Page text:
Plot in Cormac McCarthy’s “All the Pretty Horses”


A follow-up to Crutches:

I’m in the middle of Cormac McCarthy’s All the Pretty Horses. There’s a big middle section of the novel where “nothing” happens. I think this is intentional.  The central question at this point is why the two boys have run away to work on a Mexican ranch, and why they want to stay there instead of going home as might be sensible. The author needs us to understand what the characters want, which is just to be cowboys, to live on a ranch and work with horses.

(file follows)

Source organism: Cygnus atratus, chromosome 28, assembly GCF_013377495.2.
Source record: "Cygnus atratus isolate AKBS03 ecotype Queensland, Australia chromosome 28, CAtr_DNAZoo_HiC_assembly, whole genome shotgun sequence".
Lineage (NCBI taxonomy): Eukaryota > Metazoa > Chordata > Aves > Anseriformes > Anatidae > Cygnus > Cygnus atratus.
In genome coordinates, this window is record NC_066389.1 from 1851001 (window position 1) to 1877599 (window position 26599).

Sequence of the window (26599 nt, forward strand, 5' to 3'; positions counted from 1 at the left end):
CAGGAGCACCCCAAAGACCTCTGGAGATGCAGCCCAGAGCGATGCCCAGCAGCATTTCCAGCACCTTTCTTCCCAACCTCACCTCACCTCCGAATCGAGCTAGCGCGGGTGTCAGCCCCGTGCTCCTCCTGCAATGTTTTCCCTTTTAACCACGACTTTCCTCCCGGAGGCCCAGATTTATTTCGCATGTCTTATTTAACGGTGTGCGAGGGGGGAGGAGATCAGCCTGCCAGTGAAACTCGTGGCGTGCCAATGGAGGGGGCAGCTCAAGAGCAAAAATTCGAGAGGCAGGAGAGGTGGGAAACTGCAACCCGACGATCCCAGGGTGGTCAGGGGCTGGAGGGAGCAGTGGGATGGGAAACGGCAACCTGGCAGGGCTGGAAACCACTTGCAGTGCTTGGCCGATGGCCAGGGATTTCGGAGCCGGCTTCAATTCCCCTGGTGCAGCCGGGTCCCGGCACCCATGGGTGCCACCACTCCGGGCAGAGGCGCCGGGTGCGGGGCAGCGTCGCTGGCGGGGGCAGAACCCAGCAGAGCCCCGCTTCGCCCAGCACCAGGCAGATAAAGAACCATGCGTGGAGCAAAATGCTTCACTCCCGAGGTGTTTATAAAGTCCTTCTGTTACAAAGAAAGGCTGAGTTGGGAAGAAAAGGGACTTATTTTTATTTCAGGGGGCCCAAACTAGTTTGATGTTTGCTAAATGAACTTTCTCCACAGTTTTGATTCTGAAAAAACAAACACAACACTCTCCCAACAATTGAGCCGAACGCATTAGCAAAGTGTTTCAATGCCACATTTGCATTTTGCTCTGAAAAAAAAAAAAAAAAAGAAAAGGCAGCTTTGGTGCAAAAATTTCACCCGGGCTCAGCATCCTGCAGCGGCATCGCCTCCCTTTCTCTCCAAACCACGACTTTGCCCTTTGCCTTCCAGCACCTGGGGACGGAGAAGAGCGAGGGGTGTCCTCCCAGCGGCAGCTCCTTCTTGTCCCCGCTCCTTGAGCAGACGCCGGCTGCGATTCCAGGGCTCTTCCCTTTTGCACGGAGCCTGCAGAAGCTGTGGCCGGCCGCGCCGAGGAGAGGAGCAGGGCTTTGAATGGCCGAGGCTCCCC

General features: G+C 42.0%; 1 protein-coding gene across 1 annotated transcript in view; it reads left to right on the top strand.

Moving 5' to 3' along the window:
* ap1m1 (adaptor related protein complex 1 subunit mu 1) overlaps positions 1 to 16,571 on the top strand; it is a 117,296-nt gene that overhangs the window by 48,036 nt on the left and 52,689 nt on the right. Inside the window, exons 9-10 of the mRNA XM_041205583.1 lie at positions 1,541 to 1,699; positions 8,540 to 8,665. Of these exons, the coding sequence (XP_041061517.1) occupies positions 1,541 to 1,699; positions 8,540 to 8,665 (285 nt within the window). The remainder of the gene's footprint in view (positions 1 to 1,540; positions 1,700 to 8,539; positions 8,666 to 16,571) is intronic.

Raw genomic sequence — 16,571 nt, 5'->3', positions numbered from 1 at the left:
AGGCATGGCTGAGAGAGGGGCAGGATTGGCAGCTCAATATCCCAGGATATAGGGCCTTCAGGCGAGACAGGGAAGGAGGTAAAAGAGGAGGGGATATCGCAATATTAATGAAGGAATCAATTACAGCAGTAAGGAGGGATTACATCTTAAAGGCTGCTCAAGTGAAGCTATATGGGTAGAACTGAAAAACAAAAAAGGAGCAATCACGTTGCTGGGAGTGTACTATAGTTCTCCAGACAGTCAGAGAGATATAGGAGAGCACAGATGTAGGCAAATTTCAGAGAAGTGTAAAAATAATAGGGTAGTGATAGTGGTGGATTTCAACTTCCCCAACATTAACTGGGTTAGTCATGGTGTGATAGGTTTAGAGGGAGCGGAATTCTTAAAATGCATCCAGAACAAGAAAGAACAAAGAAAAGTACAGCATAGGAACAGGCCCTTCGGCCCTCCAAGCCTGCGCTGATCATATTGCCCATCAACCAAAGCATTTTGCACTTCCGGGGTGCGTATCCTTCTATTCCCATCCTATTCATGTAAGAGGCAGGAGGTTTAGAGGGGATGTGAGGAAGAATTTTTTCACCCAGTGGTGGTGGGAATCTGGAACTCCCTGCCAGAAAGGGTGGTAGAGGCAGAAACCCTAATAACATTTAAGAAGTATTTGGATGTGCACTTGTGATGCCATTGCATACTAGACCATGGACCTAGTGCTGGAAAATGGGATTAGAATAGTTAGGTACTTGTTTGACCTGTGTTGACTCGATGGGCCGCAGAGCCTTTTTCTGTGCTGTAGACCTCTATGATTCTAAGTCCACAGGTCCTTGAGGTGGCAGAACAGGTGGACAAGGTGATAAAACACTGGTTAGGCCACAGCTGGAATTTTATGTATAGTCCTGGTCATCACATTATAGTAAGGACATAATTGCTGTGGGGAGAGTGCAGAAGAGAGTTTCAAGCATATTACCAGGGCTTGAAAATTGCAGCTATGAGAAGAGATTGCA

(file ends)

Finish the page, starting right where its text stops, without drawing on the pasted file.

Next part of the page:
So he describes ordinary things going on at a ranch, putting the plot on hold in the meanwhile, except for the introduction of a love interest. There may be all sorts of symbolic things going on here – breaking horses can be a metaphor for many things, and how the ranch hands treat and gain respect for the boys is also a story — but plotwise, it’s mostly horses. He makes the daily activities of a horseman interesting enough that we want to stay with the story. Once we realize that we keep coming back just to read more about working with horses, then we’ve understood why the characters do, too.


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